F1 British Grand Prix: What's a halo? How can it save lives?

This weekend, Tom Cruise attended the British Grand Prix.

F1 British Grand Prix: What's a halo? How can it save lives?

This weekend, Tom Cruise attended the British Grand Prix. The action on the track was reminiscent of a scene from his film.

F1 driver Zhou Guanyu flipped his car several times at nearly 200 mph, and crashed into a grandstand barrier on the first lap at Silverstone.

Amazingly, the Alfa Romeo driver was able to survive and wasn't even severely injured.

He claims he is just one of a number of drivers who have been saved by the halo safety system. What is the halo safety device and how does it work?

Halo, a wishbone-shaped titanium strip that wraps around the head of the driver is found on the top of the car's cockpit.

It is designed to support the weight of a London double decker bus, which is equivalent to 12 tonnes. The frame is covered in carbon fiber and weighs 7kg.

F1 has always been dangerous, but safety has been more important in recent years after the deaths of Henry Surtees at a Formula 2 race in 2009 and Jules Bianchi at F1 Japanese Grand Prix in 2014. Justin Wilson at an IndyCar Event in 2015.

Surtees, Wilson and others were struck on the head with debris from other cars.

F1's Halo was first used in 2016, before becoming mandatory in 2018, to protect drivers from flying debris and car flipping.

It was the only device to successfully pass the 150mph test after years of research.

It was also, for drivers, the only safety device that allowed drivers to see clearly.

As many people opposed it, the introduction of halo took years.

People weren't happy about the design. "People didn't like the fact that there was such a big bar above the driver's heads," Harry Benjamin, F1 commentator, tells Radio 1 Newsbeat.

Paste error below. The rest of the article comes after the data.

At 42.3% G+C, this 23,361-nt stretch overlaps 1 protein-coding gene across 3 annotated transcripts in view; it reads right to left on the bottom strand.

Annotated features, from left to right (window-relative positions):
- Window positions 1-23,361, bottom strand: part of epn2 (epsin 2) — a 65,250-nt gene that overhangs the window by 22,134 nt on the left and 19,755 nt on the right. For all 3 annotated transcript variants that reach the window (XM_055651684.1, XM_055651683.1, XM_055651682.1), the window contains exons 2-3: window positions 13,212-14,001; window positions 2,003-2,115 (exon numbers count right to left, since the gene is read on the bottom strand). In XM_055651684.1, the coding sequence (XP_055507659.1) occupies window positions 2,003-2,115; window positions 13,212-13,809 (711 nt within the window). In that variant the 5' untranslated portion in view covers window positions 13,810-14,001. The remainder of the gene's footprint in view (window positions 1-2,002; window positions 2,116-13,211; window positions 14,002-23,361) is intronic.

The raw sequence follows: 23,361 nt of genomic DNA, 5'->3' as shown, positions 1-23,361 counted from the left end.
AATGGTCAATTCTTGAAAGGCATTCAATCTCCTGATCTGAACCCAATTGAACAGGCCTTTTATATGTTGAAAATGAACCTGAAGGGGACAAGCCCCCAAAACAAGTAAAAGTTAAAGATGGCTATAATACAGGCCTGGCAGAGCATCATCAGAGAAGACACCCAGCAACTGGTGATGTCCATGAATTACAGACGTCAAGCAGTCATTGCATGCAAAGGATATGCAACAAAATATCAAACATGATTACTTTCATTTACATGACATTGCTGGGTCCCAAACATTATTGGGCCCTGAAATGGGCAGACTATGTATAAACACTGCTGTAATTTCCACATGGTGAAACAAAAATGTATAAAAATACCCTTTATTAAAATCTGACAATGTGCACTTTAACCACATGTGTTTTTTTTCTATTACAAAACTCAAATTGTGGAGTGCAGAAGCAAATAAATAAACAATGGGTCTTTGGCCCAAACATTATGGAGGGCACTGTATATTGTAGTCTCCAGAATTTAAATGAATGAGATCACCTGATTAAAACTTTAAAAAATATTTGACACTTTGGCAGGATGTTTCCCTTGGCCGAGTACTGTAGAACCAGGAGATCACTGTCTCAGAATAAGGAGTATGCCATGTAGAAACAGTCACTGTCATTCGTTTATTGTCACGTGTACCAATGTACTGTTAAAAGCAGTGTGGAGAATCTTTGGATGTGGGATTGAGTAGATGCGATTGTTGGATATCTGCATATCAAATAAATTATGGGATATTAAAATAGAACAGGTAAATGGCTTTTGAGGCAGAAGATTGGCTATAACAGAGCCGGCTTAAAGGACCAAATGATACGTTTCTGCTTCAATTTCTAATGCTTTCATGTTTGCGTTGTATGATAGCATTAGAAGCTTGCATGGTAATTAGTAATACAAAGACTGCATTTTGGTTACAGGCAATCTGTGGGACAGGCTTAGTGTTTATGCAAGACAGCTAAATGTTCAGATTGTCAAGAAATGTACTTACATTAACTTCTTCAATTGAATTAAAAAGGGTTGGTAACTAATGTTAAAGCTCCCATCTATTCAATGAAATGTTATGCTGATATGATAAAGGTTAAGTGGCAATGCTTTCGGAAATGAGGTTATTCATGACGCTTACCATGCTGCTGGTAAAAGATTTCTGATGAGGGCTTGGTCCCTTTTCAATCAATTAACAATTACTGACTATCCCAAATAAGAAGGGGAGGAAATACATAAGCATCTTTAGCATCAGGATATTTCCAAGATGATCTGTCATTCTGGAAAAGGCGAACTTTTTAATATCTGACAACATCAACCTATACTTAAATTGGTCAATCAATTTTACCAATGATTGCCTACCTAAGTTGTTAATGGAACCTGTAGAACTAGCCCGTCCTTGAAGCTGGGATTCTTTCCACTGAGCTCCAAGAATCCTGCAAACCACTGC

"The second argument was whether it was affecting driver's vision, looking out from the cockpit. Both arguments have been disproven. It has become a common occurrence over the years.

It was called the "worst-looking mod" in sport history by Lewis Hamilton in 2016.

Toto Wolff, Mercedes boss, stated that he would use a chainsaw to remove the halo if it was possible.

Hamilton later claimed that it saved his life at the 2021 Italian Grand Prix crash.

By Andrew Benson, chief F1 writer

Formula 1's continuous quest to improve safety has resulted in the halo head-protection system being one of the most successful stories since Ayrton Senna's death in 1994.

People opposed it, including some drivers, who felt that it would undermine the sport's essence as an open-cockpit series.

It quickly proved its value after it was introduced by Charlie Whiting, the late FIA F1 director, and the Grand Prix Drivers Association.

The halo diverted Fernando Alonso's McLaren flying away from Charles Leclerc, Sauber driver, in a multi-car pileup at the 2018 Belgian Grand Prix.

It has been used in at least three other instances to save a driver's lives. The most notable was when Romain Grosjean was saved from being killed by his Haas after it pierced a barrier during his fiery crash in Bahrain 2020.

Zhou Guanyu, Alfa Romeo's Zhou Guanyu at Sunday's British Grand Prix, was only the latest example. He almost certainly won’t be the last.

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